Also my cousin mentioned that I must do a file system check, because of the DRDY error. Is it possible that ubuntu is not doing the fsck frequently enough?? I’m yet to do the fsck, I’ll let you know what came of it….

      Meanwhile, I did even more than what you said. I removed the DVD drive, cleaned it, put it back again thousand of times. Also, I’ve to try out installing windows 7 in my old hard disk and see if it works….Busy days ahead for me!!!

      • It has been suggested elsewhere that you should select ext3 rather than ext4 during install, that may fix your problems – it could be a disk write/cache issue.

        Linux needs to be shut down properly, especially if you use ext4 as the cache writes need to be flushed.

        If you are keen to try again then definitely select ext3 as the file system

        good luck

    • i now have ext3 file system, made sure that i not use ext4.
      It showed the same problems, but later i did e2fsck command on suggestion by my cousin, and now I’m using it, so far no problems at all. Maybe it’s due to improper file system checks. Is there any way I can make it a regular feature, that I can schedule a file system check after several boots?

  11. It’s not Ubuntu, it’s your hard disk. Your own BIOS says you so, your software crashes when doing I/O operations and you still think that it’s Ubuntu???

    Ubuntu 9.04 is very stable for me.

    • Even I thought so earlier, but when i could make the hard disk work using an external case usb connector, I now doubt ubuntu. The fact is that I don’t have another working OS, and I can still access the data in my hard drive. So how can you explain that??

      • An external USB case does not relay SMART information from the harddisk. So the OS thinks everything is OK.

        Asuming the disk has developed bad blocks, the problematic areas could be exactly where your Ubuntu install is.

        There is also the possibility that the data was trashed by the chiset driver or filesystem bug, and resulted into an unstable system.

  12. I installed it on my Eeepc and it run sluggish the thing works great on my 5yr old desktop maybe thats the problem putting it on too new hardware I have noticed that linux releases are at least 1yr behind hardware in a stable manner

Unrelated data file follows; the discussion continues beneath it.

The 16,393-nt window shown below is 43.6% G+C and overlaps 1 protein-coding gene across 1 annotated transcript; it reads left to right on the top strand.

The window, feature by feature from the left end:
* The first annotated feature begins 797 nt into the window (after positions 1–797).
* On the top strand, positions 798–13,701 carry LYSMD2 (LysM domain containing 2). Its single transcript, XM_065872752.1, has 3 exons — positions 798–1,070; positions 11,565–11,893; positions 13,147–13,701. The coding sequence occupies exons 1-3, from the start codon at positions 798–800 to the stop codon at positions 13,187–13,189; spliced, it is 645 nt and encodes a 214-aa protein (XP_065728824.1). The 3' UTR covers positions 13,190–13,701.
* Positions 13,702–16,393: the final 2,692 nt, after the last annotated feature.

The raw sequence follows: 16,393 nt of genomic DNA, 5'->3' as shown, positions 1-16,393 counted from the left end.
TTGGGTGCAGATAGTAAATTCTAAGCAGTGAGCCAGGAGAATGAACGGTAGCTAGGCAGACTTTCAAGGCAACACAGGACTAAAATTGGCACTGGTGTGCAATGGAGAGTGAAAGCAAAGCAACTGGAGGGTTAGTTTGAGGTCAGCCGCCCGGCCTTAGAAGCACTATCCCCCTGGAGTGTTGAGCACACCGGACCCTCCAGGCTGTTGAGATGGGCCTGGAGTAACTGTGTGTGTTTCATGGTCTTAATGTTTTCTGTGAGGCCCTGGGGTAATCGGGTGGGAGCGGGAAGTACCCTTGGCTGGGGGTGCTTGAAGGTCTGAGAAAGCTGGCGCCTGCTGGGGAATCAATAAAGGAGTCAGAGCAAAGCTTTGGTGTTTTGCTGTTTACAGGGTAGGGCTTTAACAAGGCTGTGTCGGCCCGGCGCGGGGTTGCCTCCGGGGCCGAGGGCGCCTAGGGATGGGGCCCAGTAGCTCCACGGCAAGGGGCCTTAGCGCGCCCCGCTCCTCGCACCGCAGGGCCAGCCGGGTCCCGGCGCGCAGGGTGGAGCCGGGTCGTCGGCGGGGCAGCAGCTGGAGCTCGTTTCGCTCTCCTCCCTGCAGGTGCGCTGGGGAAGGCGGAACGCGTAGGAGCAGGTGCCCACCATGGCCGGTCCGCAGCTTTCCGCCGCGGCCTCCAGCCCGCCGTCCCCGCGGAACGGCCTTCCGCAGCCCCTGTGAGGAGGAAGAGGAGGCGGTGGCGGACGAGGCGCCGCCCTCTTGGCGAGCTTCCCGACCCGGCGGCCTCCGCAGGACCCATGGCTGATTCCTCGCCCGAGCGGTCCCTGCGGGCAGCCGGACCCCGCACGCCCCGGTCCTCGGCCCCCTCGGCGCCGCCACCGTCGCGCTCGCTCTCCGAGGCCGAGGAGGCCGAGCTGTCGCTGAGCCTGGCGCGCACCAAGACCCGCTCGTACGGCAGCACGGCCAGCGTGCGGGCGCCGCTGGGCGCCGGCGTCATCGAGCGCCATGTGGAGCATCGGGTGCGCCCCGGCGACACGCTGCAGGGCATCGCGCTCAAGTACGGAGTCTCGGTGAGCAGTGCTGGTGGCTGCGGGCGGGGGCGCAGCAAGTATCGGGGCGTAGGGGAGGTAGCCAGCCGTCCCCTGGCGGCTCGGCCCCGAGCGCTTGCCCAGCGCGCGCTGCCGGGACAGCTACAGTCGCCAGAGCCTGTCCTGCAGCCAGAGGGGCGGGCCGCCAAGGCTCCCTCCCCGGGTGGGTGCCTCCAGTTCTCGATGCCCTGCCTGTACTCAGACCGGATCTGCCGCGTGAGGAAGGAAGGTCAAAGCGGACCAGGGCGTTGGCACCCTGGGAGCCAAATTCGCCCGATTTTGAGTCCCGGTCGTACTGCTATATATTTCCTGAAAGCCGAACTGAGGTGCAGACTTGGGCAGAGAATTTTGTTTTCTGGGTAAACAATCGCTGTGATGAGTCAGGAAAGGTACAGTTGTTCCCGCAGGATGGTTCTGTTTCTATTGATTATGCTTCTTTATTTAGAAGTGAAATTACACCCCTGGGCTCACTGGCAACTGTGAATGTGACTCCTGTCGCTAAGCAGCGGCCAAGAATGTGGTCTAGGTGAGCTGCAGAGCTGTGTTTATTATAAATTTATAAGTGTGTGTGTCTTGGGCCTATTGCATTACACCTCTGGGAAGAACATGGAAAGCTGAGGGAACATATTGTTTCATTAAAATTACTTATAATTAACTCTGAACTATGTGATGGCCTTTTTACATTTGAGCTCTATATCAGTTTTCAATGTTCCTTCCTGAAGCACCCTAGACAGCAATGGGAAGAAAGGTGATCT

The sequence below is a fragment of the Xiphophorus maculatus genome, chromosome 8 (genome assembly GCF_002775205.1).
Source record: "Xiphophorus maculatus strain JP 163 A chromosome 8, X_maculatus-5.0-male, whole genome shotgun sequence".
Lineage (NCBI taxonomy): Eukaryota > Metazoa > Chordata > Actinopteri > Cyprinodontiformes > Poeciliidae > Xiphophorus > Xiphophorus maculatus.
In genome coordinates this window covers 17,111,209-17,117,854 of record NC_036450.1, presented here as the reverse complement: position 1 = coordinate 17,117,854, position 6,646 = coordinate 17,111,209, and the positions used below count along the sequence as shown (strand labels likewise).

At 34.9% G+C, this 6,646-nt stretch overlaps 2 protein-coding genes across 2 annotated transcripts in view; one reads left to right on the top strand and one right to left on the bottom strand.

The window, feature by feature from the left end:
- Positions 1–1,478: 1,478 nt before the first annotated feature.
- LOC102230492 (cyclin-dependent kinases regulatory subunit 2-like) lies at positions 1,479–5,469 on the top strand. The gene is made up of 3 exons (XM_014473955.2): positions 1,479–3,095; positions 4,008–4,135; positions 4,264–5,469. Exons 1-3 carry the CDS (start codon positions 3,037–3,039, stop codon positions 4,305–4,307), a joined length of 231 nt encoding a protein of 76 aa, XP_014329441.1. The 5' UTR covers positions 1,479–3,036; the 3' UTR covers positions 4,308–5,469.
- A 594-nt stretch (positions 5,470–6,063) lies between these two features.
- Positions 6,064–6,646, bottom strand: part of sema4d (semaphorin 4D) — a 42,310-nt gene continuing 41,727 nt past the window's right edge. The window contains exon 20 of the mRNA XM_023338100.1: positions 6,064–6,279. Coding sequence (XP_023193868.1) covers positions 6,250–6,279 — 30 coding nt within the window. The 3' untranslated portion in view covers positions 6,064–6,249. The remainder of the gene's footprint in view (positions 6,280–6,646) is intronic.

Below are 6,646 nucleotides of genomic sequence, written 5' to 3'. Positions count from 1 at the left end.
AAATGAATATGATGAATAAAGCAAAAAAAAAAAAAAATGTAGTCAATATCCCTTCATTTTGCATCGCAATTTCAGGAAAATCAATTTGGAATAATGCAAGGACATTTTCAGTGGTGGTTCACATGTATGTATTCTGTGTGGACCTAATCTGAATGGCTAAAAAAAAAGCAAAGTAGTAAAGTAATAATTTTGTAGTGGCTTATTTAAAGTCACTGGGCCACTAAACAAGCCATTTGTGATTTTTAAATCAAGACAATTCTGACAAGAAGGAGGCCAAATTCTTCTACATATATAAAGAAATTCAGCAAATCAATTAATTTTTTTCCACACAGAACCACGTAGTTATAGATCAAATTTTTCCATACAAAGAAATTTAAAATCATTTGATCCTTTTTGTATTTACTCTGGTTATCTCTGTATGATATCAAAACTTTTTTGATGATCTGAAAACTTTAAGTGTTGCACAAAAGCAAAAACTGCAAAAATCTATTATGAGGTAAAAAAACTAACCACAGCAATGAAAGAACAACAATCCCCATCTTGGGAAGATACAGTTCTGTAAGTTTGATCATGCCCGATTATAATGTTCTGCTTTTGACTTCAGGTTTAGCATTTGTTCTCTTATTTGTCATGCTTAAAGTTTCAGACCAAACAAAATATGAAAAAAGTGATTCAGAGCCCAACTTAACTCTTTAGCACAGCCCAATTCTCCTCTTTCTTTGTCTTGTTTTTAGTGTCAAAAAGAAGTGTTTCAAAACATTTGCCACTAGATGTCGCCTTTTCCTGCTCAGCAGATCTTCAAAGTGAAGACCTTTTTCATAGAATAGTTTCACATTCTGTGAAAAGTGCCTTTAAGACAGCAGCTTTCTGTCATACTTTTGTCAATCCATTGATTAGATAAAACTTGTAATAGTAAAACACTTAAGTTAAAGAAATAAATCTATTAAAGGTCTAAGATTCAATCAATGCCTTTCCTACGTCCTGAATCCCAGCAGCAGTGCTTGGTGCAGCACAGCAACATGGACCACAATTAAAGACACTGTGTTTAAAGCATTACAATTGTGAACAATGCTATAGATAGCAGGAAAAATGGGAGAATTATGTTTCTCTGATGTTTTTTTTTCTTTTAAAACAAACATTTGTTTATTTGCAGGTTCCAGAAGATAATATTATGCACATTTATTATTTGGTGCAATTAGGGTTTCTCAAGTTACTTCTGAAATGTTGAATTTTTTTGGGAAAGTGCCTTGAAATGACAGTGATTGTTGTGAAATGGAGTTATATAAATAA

• well….my notebook’s 2yrs old now….and it’s showing a hell a lot of problems…. :)… even in my cousin’s dell pc, it’s working perfectly fine…maybe they didn’t test it in AMD based computers……

    • I agree with u too..it’s a good one…but it’s validity seems to be only for a month or so, after which it jst gets bugged down!!!
      I really liked it after a few days usin it….it was quick and good nifty features, but why the hell is it getting crashed???mayb it’s the problems with updates or somethin, otherwise why should it crash??
      i lik ubuntu for the fact tht it free nd stable, and kinda user-friendly too..but 9.04 is not stable as of now…i think d nxt version will…i’m waitin for tht…

  13. Although Ubuntu 9.04 was indeed rather buggy the first month (until several major updates were available) your problems still sound like hardware issues to me.

    When choosing Ubuntu, first look at the latest LTS release (currently 8.04) if you want stability. When bleeding edge (with the risk of “rough edges”) is what you you are looking for, then go for the latest Ubuntu release.

    • I did try installing Ubuntu 8.04, but it I could not, as I’ve my DVD drive that doesn’t work, and the USB install also shows some problem to me, because it goes to the shell directly when doing either install or live cd. Maybe it’s not supported.

      Actually many guys did have similar problems I faced. The computer profs in my university described to me the same problems I faced, and also suggested me the version 8.04 you mentioned as the best.

      Currently I’m using the 8.10 version, for which every time I’ve to hold on to some keys for it boot….. gosh…. when am I going to get a trouble free linux!!!! 😦

  14. lol 🙂
    for me ubuntu 9.04 was also very buggy.
    sound stopping to work with no reason
    openoffice crashs while doing writing my thesis /doing presentations!
    hadoop does not run on a cluster – same setup in centos: no problem
    openoffice randomly changing symbols in math formulas
    no keyboard input in okular when opening pdfs in firefox
    kde4 either 2% or 200% cpu – most of the time the latter
    random xorg crashes (i never have seen xorg crash anywhere before)
    i could go on and on and on… WTF happened to ubuntu!? 7.10 was nice, now debian testing for me is clearly better.
    hell. – i`d even prefer windows (+cygwin) compared to this crappy release!